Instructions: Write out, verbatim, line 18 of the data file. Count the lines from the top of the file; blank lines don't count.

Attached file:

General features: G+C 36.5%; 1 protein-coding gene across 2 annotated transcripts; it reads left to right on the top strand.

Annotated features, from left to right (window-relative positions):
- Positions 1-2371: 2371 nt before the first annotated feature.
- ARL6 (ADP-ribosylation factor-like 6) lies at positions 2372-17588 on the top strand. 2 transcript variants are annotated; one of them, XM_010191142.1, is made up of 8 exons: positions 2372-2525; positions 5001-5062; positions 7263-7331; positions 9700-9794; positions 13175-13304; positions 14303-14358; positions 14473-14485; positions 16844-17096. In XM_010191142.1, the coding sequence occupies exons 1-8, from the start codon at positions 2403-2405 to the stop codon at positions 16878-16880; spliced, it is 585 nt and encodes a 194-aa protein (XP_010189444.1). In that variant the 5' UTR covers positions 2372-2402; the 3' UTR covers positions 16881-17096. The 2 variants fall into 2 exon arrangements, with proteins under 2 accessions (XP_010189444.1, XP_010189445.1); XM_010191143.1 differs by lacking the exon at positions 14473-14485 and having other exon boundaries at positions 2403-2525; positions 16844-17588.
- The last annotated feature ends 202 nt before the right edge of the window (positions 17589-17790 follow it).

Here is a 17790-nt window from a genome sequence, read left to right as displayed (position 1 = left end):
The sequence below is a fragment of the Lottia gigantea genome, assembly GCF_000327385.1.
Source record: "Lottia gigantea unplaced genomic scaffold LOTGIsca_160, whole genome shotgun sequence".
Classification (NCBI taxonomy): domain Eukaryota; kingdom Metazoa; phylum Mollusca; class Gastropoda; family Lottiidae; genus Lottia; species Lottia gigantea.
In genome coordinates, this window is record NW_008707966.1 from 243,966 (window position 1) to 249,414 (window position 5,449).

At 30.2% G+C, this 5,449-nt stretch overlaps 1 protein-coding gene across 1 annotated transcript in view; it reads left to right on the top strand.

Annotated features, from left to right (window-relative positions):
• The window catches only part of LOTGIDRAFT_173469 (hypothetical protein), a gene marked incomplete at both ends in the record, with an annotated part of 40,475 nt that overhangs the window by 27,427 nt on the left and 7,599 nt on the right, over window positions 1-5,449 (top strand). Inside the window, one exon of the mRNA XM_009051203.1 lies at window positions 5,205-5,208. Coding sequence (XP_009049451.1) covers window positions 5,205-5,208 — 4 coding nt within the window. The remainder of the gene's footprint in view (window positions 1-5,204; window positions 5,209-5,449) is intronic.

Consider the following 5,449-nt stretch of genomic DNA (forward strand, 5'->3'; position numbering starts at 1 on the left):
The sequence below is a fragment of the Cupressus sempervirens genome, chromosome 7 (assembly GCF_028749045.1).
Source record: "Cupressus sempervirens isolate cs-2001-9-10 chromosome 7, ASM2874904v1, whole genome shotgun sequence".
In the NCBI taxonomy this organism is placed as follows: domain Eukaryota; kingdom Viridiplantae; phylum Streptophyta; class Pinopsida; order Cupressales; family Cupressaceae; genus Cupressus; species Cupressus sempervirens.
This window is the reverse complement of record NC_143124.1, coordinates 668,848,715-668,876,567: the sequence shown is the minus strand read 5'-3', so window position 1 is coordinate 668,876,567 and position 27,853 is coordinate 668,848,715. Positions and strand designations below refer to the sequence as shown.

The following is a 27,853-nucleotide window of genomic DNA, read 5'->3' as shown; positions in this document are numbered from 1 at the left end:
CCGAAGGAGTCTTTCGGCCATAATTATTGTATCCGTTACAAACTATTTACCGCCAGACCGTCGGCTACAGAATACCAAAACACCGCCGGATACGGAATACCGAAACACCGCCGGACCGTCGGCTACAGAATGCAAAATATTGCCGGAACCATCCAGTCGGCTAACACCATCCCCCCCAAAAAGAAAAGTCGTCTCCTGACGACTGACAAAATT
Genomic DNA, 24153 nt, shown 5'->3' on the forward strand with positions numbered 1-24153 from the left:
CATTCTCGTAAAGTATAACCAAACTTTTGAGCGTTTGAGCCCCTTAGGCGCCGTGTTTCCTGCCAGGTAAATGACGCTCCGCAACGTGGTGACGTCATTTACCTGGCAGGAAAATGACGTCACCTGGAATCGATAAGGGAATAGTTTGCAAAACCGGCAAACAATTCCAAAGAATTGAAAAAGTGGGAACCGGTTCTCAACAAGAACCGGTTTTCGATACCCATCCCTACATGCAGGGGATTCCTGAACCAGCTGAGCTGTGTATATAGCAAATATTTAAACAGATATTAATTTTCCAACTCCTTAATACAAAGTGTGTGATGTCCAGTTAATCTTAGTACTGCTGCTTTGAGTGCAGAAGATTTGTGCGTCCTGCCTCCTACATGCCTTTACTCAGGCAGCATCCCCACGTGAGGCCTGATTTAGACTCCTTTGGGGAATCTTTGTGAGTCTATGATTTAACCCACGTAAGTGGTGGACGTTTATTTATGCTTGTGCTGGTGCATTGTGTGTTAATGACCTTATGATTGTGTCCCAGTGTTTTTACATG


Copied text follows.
This window is the reverse complement of record NC_143124.1, coordinates 668,848,715-668,876,567: the sequence shown is the minus strand read 5'-3', so window position 1 is coordinate 668,876,567 and position 27,853 is coordinate 668,848,715. Positions and strand designations below refer to the sequence as shown.